Traditional Roman Mass

The Tridentine Mass was the most widely celebrated liturgy in the world until the introduction of the New Mass by Pope Paul VI in 1969.

Unrestrained gift of self

The main goal of the Priestly Society of St. Pius X is to preserve the Catholic Faith in its fullness and purity, to teach its truths, and to diffuse its virtues, especially through the Roman Catholic priesthood. Authentic spiritual life, the sacraments, and the traditional liturgy are its primary means of bringing this life of grace to souls.


The SSPX firmly believes that the Catholic Faith changes individual lives as well as society; that the Faith promotes order, justice, culture, and peace; that it offers real and lasting happiness. Despite the widespread unbelief rampant throughout the world today, the SSPX, through the priesthood, continues to unfold and distribute the treasures of Catholic Tradition. This courageous and unrestrained gift of self for the glory of God and the good of souls constitutes the core value and motivation of the SSPX.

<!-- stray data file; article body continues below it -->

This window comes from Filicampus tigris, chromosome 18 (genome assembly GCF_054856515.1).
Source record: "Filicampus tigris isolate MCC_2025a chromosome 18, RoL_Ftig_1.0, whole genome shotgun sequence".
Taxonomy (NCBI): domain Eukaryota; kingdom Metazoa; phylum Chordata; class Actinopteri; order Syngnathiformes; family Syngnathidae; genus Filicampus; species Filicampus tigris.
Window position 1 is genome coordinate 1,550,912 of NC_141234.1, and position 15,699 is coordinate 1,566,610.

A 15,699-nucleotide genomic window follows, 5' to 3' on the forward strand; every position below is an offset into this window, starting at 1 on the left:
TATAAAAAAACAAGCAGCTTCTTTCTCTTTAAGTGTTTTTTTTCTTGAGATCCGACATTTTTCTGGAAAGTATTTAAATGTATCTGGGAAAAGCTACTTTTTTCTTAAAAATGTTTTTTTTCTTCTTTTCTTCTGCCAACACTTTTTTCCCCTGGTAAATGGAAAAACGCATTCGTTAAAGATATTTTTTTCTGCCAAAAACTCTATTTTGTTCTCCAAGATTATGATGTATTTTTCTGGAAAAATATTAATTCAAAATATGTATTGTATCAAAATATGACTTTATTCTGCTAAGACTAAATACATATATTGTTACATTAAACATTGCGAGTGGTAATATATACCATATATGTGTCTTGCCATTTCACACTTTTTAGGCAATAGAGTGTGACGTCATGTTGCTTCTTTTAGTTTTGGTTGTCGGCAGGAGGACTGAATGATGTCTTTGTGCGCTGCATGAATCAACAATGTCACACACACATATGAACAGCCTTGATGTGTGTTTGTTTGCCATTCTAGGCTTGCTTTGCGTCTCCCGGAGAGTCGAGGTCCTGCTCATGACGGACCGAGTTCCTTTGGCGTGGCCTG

The spirit of the SSPX is missionary; it reaches out across the world—through its priests, religious, and a growing number of families, young people, and all its faithful—to establish and maintain true and lasting devotion to the Catholic Faith. The SSPX thus desires, prays, and works for the salvation of all, trusting that this is possible with God’s help.

District of the USA | A new worldview

Modernism, a dominant philosophical trend of the twentieth century, one still persistent today, is founded on the belief that man is the supreme measure of all reality. Modernism does not simply seek progress and prosperity; it champions an entirely new worldview, one directly at odds with the Catholic Faith.